War of the Rebellion: Serial 128 Page 0178 CORRESPONDENCE, ETC.

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STATE OF NORTH CAROLINA, EXECUTIVE DEPARTMENT,

Raleigh, N. C., November 13, 1862.

Hon. C. G. MEMMINGER,

Secretary of the Treasury:

DEAR SIR: I applied two weeks ago for $250,000 in Confederate bonds to send abroad for the purchase of shoes, &c. I thought I could certainly get them, inasmuch as the Confederate Government owes this State near $5,000,000 or $6,000,000. I have sent two special agents for them, but have been put off for the reason that the papers were not in form, &c. As the vessel was about to sail in which my agent was going, [I] instructed my agent to ask for the bonds anyhow, and to say that any papers would be signed afterward that might be required by the forms of the Department. This was refused also, and my agent has probably lost the vessel. I am compelled, sir, to complain of such treatment. It displays either an incompetency on the part of your subordinates or an unwillingness to accommodate me with the bonds, which I would not have and do not want after my agent has gone. I would feel obliged, sir, if you would investigate the matter and see if there is any reason for the failure to accommodate me.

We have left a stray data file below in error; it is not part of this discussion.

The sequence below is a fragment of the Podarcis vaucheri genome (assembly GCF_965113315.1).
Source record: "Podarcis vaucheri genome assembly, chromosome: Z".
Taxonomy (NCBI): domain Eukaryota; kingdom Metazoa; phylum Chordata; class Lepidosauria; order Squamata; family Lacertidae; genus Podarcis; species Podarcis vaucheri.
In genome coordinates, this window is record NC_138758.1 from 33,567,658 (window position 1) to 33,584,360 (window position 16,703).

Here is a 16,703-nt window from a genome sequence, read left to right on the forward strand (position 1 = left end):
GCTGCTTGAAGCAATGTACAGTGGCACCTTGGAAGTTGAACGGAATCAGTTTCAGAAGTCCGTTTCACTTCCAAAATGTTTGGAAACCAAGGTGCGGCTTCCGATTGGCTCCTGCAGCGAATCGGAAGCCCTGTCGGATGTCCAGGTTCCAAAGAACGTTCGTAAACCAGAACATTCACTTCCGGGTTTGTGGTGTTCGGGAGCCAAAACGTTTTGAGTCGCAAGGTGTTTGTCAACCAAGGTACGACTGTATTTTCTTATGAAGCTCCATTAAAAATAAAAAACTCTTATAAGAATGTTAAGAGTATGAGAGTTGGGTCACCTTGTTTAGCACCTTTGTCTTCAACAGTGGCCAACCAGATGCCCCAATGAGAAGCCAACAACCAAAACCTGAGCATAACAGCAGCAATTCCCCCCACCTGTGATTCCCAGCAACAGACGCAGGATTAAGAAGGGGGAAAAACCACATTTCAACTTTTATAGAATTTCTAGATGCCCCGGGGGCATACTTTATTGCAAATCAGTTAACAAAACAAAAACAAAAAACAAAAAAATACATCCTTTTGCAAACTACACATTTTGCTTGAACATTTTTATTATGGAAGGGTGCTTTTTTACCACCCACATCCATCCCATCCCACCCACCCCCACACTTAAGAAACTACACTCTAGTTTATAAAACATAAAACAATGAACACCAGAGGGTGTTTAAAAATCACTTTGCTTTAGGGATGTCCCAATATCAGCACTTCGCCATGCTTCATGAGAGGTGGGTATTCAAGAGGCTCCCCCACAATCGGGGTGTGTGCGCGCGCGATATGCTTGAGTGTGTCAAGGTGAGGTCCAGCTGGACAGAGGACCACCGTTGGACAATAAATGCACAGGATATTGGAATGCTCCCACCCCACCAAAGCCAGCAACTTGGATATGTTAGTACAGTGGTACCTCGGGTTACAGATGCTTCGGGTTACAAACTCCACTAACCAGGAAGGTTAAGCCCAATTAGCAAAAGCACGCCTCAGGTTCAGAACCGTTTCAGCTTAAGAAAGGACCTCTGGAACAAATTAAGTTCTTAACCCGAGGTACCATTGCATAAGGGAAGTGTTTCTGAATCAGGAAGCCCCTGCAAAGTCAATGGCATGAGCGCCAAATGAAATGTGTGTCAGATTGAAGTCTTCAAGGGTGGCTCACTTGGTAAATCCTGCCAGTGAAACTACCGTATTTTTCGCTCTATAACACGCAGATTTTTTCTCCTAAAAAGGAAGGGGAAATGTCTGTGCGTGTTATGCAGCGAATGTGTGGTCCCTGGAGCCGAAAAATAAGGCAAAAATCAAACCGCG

Very respectfully, your obedient servant,

Z. B. VANCE.

[NOVEMBER 13, 1862. - For Lubbock to Davis, reporting over sixty regiments in the Confederate service from Texas and requesting a suspension of the conscript law in that State, see Series I, VOL. LIII, p. 833.]

RICHMOND, VA., November 15, 1862.

Hon. G. W. RANDOLPH:

SIR: I have this moment received yours of this date notifying me that you resign the office of Secretary of War and leave the Assistant Secretary in charge of the office. As you have thus without notice and in terms excluding inquiry retired from the post of a constitutional adviser of the Executive of the Confederacy, nothing remains but to give you this formal notice of the acceptance of your resignation.

Very respectfully, your obedient servant,

JEFFERSON DAVIS.

EXECUTIVE OFFICE,

Jackson, Miss., November 15, 1862.

Hon. G. W. RANDOLPH:

SIR: Your proposition to the Governor of South Carolina would be acceptable to me if there were enough men in Mississippi liable to military duty to form the regiments. When the President made the last call on Mississippi for seven regiments for the war fifteen were furnished, including Colonel Starke's cavalry and Colonel Withers' regiment of artillery. This, with the continued recruiting for Mississippi regiments heretofore formed, has so drained the State of here male population that it will be impossible to raise four regiments after taking men between thirty-five and forty into Confederate service. I propose that three regiments of infantry and one of cavalry,